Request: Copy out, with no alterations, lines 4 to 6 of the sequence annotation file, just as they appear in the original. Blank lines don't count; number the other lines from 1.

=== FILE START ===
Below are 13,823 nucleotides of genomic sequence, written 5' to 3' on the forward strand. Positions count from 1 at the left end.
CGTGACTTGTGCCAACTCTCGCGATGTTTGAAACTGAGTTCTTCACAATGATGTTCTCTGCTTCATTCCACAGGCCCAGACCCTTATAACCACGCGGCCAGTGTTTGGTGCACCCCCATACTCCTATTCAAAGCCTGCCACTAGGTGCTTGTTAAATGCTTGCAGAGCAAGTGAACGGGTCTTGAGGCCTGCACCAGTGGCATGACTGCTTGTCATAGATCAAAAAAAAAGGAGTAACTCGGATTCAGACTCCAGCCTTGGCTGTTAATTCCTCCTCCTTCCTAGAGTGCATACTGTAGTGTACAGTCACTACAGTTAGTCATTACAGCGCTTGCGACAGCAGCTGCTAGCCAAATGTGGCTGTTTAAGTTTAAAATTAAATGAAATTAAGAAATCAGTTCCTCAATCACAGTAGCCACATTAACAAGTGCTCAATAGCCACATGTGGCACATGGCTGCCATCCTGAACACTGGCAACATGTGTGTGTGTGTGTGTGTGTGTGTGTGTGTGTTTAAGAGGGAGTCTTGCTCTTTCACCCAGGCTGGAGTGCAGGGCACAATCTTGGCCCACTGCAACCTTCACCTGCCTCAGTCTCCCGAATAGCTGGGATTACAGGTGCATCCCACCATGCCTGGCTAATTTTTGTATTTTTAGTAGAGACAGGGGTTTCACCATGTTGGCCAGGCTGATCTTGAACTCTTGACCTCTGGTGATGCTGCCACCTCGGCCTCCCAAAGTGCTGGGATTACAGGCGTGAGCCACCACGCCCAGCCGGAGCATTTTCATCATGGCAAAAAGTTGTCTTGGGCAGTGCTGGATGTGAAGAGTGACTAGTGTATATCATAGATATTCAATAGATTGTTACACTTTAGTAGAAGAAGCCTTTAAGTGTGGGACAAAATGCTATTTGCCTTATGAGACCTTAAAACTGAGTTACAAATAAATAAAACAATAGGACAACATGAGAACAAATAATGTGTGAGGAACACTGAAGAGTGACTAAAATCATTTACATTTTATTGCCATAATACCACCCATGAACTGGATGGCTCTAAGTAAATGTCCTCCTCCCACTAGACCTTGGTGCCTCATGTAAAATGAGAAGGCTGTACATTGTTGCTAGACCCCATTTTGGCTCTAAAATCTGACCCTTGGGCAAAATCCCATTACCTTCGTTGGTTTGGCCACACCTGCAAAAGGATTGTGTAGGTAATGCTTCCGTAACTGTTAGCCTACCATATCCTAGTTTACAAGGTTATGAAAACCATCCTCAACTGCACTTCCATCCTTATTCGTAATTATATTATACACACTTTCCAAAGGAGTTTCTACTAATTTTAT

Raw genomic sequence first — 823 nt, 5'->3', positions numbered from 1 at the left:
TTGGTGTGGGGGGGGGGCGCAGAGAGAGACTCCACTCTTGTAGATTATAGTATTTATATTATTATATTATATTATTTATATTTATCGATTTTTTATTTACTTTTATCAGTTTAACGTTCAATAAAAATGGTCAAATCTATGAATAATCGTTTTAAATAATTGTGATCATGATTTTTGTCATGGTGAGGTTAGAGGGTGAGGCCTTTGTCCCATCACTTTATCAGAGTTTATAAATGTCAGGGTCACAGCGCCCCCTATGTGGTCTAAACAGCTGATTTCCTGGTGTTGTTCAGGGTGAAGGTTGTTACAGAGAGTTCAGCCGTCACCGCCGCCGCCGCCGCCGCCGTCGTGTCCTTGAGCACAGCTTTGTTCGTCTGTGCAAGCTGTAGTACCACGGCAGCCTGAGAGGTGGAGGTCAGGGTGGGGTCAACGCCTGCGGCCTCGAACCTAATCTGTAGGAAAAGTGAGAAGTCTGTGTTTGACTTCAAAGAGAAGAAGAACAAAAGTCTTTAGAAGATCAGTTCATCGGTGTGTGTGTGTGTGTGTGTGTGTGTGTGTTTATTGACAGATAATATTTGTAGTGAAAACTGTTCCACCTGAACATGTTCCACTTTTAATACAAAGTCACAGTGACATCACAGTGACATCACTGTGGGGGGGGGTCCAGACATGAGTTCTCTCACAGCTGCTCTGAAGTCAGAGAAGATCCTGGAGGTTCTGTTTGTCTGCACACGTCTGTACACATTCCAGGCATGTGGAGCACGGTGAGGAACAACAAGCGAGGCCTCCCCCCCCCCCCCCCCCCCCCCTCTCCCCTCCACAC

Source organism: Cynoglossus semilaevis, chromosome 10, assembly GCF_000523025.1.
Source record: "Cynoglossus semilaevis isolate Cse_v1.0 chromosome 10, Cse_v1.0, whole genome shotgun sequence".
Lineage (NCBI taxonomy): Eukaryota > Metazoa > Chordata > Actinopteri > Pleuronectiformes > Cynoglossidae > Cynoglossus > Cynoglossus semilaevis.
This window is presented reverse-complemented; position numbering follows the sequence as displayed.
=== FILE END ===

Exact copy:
TTGGTGTGGGGGGGGGGCGCAGAGAGAGACTCCACTCTTGTAGATTATAGTATTTATATTATTATATTATATTATTTATATTTATCGATTTTTTATTTACTTTTATCAGTTTAACGTTCAATAAAAATGGTCAAATCTATGAATAATCGTTTTAAATAATTGTGATCATGATTTTTGTCATGGTGAGGTTAGAGGGTGAGGCCTTTGTCCCATCACTTTATCAGAGTTTATAAATGTCAGGGTCACAGCGCCCCCTATGTGGTCTAAACAGCTGATTTCCTGGTGTTGTTCAGGGTGAAGGTTGTTACAGAGAGTTCAGCCGTCACCGCCGCCGCCGCCGCCGCCGTCGTGTCCTTGAGCACAGCTTTGTTCGTCTGTGCAAGCTGTAGTACCACGGCAGCCTGAGAGGTGGAGGTCAGGGTGGGGTCAACGCCTGCGGCCTCGAACCTAATCTGTAGGAAAAGTGAGAAGTCTGTGTTTGACTTCAAAGAGAAGAAGAACAAAAGTCTTTAGAAGATCAGTTCATCGGTGTGTGTGTGTGTGTGTGTGTGTGTGTGTTTATTGACAGATAATATTTGTAGTGAAAACTGTTCCACCTGAACATGTTCCACTTTTAATACAAAGTCACAGTGACATCACAGTGACATCACTGTGGGGGGGGGTCCAGACATGAGTTCTCTCACAGCTGCTCTGAAGTCAGAGAAGATCCTGGAGGTTCTGTTTGTCTGCACACGTCTGTACACATTCCAGGCATGTGGAGCACGGTGAGGAACAACAAGCGAGGCCTCCCCCCCCCCCCCCCCCCCCCCTCTCCCCTCCACAC

Source organism: Cynoglossus semilaevis, chromosome 10, assembly GCF_000523025.1.
Source record: "Cynoglossus semilaevis isolate Cse_v1.0 chromosome 10, Cse_v1.0, whole genome shotgun sequence".